In all, the direct supervision facility has 400 inmate beds and is capable of expanding to 600 beds. The jail has six pods, each with 64 beds, and there is a small maximum-security unit and a segregation unit. Additionally, an inebriate transfer station can detain approximately 100 people. Although the setup is flexible, the way the facility operates is with five pods dedicated for male prisoners and one pod dedicated for women prisoners. Programming happens outside of, but adjacent to, detention pods, eliminating the need for "pat-downs" as inmates move from one area to another. Outside recreation generally is inside; each pod has its own recreation area with a louvered wall that can be opened to the outside. However, Fishback says the areas are basically gyms with skylights because the same weather conditions that affect construction also affect inmates’ access to the outdoors. There’s no need for outside access when temperatures are below freezing for half the year.
The facility has special accommodations for visitation. While some inmates are allowed contact visits in a downstairs visitation area and others are only allowed video visitation-such as inmates held in maximum-security or health care units-the majority of visitation occurs via a free side circulation hallway. "It’s a great idea," explains Fishback, who says the concept was recommended by HDR. The hallway is set up to allow visitors and inmates to go unescorted into visitation areas without leaving their respective "free" zone or custody zone. A visitor checks in at the main desk and requests a visit with an inmate. If the visit is possible, they use the public hallway to walk to the detention pod and then access a special visitation alcove. Inside the detention pod, the inmate who’s receiving a visitor also walks to the visitation alcove-never out of view of an officer-and meets his/her visitor sitting on the other side of security glass. The arrangement limits the number of officers needed to monitor and escort inmates within the facility and limits the number of transports in and out of pods, which contributes to a higher level of security. "The inmates are not moved from their pods very often," says Fishback.
Also included in the jail is a magistrates court that eliminates the need to transfer inmates for arraignment; all trials still are held at the main courthouse. The courtroom was requested by commissioners working for the Department of Corrections, although initially judges and lawyers were not sold on the concept. Now seen as a very useful feature, the court allows lawyers to visit with clients at any given time. "Visits can almost be impromptu," Fishback explains.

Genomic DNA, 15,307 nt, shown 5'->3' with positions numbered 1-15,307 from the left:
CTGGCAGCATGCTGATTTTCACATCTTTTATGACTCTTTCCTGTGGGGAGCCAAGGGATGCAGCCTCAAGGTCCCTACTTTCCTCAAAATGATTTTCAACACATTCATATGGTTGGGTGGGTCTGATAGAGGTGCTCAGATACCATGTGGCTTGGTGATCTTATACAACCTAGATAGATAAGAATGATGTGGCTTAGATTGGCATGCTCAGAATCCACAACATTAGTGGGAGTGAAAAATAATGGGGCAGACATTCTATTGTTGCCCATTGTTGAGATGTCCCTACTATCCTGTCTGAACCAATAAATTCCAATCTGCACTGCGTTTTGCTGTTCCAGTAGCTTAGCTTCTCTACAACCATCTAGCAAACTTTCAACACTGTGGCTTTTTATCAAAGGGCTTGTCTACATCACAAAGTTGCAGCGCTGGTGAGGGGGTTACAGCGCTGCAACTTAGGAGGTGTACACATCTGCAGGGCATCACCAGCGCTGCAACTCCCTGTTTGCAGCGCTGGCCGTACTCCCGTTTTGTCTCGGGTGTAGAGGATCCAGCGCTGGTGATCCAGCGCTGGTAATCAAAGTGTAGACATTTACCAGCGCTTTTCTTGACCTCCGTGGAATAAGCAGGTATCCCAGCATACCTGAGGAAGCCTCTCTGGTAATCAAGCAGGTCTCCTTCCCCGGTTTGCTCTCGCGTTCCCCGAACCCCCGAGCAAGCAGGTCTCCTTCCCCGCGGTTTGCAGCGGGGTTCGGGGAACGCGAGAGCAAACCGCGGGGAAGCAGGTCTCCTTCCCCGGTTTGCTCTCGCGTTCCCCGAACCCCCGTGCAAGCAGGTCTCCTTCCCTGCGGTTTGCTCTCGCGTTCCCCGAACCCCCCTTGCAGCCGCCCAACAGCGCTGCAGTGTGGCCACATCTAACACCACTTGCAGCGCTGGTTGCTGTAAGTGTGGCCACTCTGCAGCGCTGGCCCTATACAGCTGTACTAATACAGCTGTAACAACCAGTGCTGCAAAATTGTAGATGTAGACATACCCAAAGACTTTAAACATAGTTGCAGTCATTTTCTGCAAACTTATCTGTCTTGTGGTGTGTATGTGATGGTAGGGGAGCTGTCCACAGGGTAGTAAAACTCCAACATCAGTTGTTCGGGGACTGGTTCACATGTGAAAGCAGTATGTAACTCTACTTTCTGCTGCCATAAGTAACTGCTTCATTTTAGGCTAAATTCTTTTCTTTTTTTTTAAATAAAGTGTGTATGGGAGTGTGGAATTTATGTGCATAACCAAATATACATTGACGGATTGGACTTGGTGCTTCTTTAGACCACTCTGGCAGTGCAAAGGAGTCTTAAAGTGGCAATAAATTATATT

An inebriate transfer station also occupies a small portion of the Anchorage Jail. Part of the city’s Health and Human Services, the station is used by local law enforcement as a "drunk tank." The rudimentary structure has block walls and vinyl floors and little else in the way of fixtures and fittings. Designed as a non-criminal, protective custody unit, it is completely independent from the jail from a security standpoint. Most of the men and women dropped off at the inebriate station were intoxicated in public and brought there as a matter of public safety or for their own safety. They are free to leave when they feel they can leave.
Fully aware that Anchorage continues to grow and will most likely claim an even great percentage of the state’s population, Fishback says the jail was designed for the long-term. Aside from the ability to expand by 200 beds-which may happen soon-the facility incorporates features that support and promote regular, ongoing maintenance. "The primary thing is serviceability. It’s very user-friendly for maintenance," Fishback says of the jail. All utilities are placed in utility corridors, equipment that will need servicing is placed in non-secure areas, and interstitial floors allow pathways and access to equipment and components. Additionally, security equipment tends to focus on touchscreens, touch bolts, and other components that virtually eliminate the use of switches. Switches have drastically lower lifecycles in Anchorage because nearby glaciers produce an inordinate amount of fine, powdery airborne dust that gets into everything. For all involved in the project, it’s important that 40 years from now this Anchorage jail isn’t as worn out as the one it replaces.
Architect: ECI/Hyer Inc.
Owner: Municipality of Anchorage/Department of Corrections
Project Manager: RISE Alaska LLC
General Contractor: Neeser Construction
Detention Equipment Contractor: CML Specialties
Security System Consultant: HDR Architecture
Food Service Consultant: Manahan & Cleveland
Project Cost: $56 million
Dedication Ceremony: March 29, 2002
Food Service: Refrigeration and Food Equipment Inc.
Ventilators: Gaylord Kitchen Hood
Steam Kettles: Groen
Cabinet Steamers: Legion Industries
Ovens: Market Forge
Custom Stainless Equipment: Universal Stainless
Correctional Furniture: Peterson Enterprises
Restraint Bunks: Peterson Enterprises
Detention Accessories: CML; Peterson Enterprises
Security Systems: ESI Companies Inc.
PLC: Secure Plex
CCTV: Silent Witness
UPS: Best Power
Touchscreen System: ESI Companies Inc.
Television Systems: Silent Witness
Intercom: Stealth Technologies Inc.
Video Visitation: VUGate Corporation
Card Access: ProxPro Card Reader
Security Glazing: Arctic Glazing
Security Windows: Globe-Amerada
Security Cell Doors: Trussbilt
Security Screens: Kane Screens
Security Locks: Southern Steel
Security Penal Plumbing: Acorn
Security Sprinkler Equipment:
Stat Sprinkler Heads
Security Fire Equipment: Seimens
Smoke Detection System: Simplex
Weapons Detection System:
Garrett Metal Detectors
Drug Detection System: ION Track Instruments
Exterior Finish: Custom Panel Industries
Roofing: Carlisle Membrane; Custom Panel Industries
Gypsum Wallboard: US Gypsum Company
Floor/Wall Tile: Daltile
Sallyport Doors: Trussbilt
HVAC: H&K Mechanical
Security Cell Lighting: Cooper Lighting